Sodexo CEO Michel Landel: Why Ending Food Waste Concerns Us All

"At Sodexo, we continue to raise awareness around global food waste," said Landel.

Vegetables pulled out from waste bins of an organic supermarket. / REUTERS

Michel Landel

Across the globe, more than one-third of food that is grown and produced for human consumption ends up lost or wasted. In the U.S., where one in five children face the risk of going hungry, food waste represents the third-largest category of waste in landfills. The country spends $218 billion to grow, process, transport and dispose of food that is never eaten. While impactful, these numbers don't even address the social impact of food waste, a facet that is difficult to quantify and therefore often overlooked.

At Sodexo (No. 6 on the DiversityInc Top 50 Companies list) we continue to raise awareness around global food waste – notably through Sodexo's participation with the Champions 12.3 coalition. So named for the group's dedication to achieving the Sustainable Development Goal 12.3, the target is to cut food waste in half at the retail and consumer levels and reduce food losses along production and supply chains, including post-harvest, by 2030.

Food waste reduction is a particularly important issue because it speaks to so many facets of Sodexo's mission: to improve the quality of life of our employees and all whom we serve and to contribute to the economic, social and environmental development of the communities, regions and countries in which we operate. Our efforts here have already been recognized and – for the 12th consecutive year the Dow Jones Sustainability Index (DJSI) named Sodexo as the top sustainable development company in its industry.

Working together to reduce food waste

One way we are working to decrease food waste is through partnerships. In line with our global efforts, in the U.S. we made a commitment to the Zero Food Waste to Landfills initiative. We are also implementing our own initiative called WasteWatch, a comprehensive program to prevent and reduce food waste. In 2014, we piloted it at 75 U.S. campuses and achieved an average reduction of 48.5 percent in pre-consumer food waste.

At the production and supply chain level, whenever and wherever possible, Sodexo strives to form relationships with local farmers, growers and suppliers to provide closely sourced produce for our sites. These relationships remind us that addressing food waste not only helps protect the environment, it is also an important step in valuing the labor involved in planting, harvesting and all the way to preparing and serving the food on our plates.

As a service company with quality of life at its heart, Sodexo is in a unique position to look at the social impacts of the food waste crisis. The International Food Waste Coalition SKOOL program we recently deployed in schools in Italy, France and the UK was a compelling reminder of how integral food is to our culture and traditions. This effective food waste management program, developed by the IFWC in collaboration with Food Agriculture Organization, saved 2.5 tons of food waste—that's more than 4,500 meals.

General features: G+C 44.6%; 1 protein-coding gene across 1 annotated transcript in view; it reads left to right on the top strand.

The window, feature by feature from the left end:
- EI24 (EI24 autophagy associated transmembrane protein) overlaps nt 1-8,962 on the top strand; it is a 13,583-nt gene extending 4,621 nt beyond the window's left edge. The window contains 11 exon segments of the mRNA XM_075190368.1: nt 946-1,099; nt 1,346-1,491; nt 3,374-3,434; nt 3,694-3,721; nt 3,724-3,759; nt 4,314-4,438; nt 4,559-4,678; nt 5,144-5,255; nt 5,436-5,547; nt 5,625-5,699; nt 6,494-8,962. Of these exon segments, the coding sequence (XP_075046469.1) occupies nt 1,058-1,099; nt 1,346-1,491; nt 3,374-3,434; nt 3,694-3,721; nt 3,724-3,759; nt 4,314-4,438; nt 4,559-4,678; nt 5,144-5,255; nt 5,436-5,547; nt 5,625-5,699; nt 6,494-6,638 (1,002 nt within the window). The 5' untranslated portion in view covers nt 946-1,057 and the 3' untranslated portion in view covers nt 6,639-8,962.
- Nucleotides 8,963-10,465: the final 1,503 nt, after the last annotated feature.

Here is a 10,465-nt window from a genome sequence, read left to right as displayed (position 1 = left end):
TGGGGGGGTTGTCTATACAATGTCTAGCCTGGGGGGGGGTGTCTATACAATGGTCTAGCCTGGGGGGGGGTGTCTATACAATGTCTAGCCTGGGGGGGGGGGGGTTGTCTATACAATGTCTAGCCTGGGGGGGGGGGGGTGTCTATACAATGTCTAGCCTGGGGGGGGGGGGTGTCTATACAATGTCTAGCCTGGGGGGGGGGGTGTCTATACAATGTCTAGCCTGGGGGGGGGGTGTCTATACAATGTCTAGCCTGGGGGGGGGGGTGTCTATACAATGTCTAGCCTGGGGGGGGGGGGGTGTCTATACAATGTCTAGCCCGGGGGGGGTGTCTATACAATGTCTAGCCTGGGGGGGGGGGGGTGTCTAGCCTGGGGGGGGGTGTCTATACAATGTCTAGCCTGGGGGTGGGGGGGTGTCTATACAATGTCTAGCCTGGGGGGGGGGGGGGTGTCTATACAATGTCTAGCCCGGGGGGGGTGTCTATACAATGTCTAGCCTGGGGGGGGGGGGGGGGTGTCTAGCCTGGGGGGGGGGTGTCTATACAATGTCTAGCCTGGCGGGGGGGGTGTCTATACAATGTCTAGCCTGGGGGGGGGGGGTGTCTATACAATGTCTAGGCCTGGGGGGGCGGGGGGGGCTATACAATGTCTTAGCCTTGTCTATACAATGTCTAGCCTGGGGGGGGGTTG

Each school implemented practices in line with how their own culture sees food and the social aspects of eating and enjoying a meal. In the recent Roadmap to Reduce FoodWaste, a baseline study conducted by ReFed, an organization dedicated to ending food waste, Sodexo looked at behavioral changes that can reduce waste. Serving appropriate portions is one example; another is cooking food to order toward the end of the meal service instead of keeping displays filled to the brim with food that will be thrown away at closing time.

A tailored approach

At the consumer level, Sodexo teams are given flexibility to come up with customized solutions for each client. In France, our senior-care team came up with an initiative that considers and values the labor that goes into food preparation as well as the cultural importance of taking the time to truly enjoy a meal. While blended food is often essential for people who have lost the ability to chew and swallow, it can take the joy out of eating and lead to greater food waste. To address this, our new approach, Mix Less, Eat Better, aims to bring enjoyment back to mealtimes. We believe this program will have an impact on quality of life not just for senior-care residents and their families, but also for our staff who will know that their food preparation efforts are valued. And we believe that the program's benefits will increase, as more palatable food holds great value and is less likely to go to waste.

I encourage everyone reading this to think about the value of sitting down and enjoying a meal with family and friends, as well as the difference they can make by reducing food waste. Remember that food that's thrown out can never feed anyone, and it adds to our collective financial and environmental burden.